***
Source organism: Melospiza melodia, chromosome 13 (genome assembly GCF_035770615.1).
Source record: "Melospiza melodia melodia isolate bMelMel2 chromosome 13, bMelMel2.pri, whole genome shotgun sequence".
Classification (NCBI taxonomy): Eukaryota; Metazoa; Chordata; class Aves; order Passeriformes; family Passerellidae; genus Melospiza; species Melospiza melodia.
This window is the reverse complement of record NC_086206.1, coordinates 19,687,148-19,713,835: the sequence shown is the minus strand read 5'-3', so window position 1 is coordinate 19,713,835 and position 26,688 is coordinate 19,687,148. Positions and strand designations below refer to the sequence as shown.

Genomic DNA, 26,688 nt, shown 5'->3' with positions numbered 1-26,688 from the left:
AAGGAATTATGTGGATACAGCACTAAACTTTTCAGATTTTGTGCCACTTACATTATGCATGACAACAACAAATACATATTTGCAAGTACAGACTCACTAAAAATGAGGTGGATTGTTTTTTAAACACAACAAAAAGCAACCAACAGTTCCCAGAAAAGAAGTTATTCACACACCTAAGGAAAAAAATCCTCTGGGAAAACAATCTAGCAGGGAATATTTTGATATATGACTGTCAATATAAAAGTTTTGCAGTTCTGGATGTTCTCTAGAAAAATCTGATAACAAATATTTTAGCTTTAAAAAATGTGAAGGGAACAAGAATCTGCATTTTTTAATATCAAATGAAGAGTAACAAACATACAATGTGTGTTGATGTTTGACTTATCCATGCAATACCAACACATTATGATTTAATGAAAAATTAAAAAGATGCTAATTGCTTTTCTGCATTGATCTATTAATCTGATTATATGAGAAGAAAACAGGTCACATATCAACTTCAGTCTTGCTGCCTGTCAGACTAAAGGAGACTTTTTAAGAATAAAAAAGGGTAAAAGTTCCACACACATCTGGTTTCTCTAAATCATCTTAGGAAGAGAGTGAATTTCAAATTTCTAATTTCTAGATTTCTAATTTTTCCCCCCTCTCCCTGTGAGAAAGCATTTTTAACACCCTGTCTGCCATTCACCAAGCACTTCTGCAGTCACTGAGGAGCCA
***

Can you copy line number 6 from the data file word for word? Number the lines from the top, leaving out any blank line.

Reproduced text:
AAGGAATTATGTGGATACAGCACTAAACTTTTCAGATTTTGTGCCACTTACATTATGCATGACAACAACAAATACATATTTGCAAGTACAGACTCACTAAAAATGAGGTGGATTGTTTTTTAAACACAACAAAAAGCAACCAACAGTTCCCAGAAAAGAAGTTATTCACACACCTAAGGAAAAAAATCCTCTGGGAAAACAATCTAGCAGGGAATATTTTGATATATGACTGTCAATATAAAAGTTTTGCAGTTCTGGATGTTCTCTAGAAAAATCTGATAACAAATATTTTAGCTTTAAAAAATGTGAAGGGAACAAGAATCTGCATTTTTTAATATCAAATGAAGAGTAACAAACATACAATGTGTGTTGATGTTTGACTTATCCATGCAATACCAACACATTATGATTTAATGAAAAATTAAAAAGATGCTAATTGCTTTTCTGCATTGATCTATTAATCTGATTATATGAGAAGAAAACAGGTCACATATCAACTTCAGTCTTGCTGCCTGTCAGACTAAAGGAGACTTTTTAAGAATAAAAAAGGGTAAAAGTTCCACACACATCTGGTTTCTCTAAATCATCTTAGGAAGAGAGTGAATTTCAAATTTCTAATTTCTAGATTTCTAATTTTTCCCCCCTCTCCCTGTGAGAAAGCATTTTTAACACCCTGTCTGCCATTCACCAAGCACTTCTGCAGTCACTGAGGAGCCA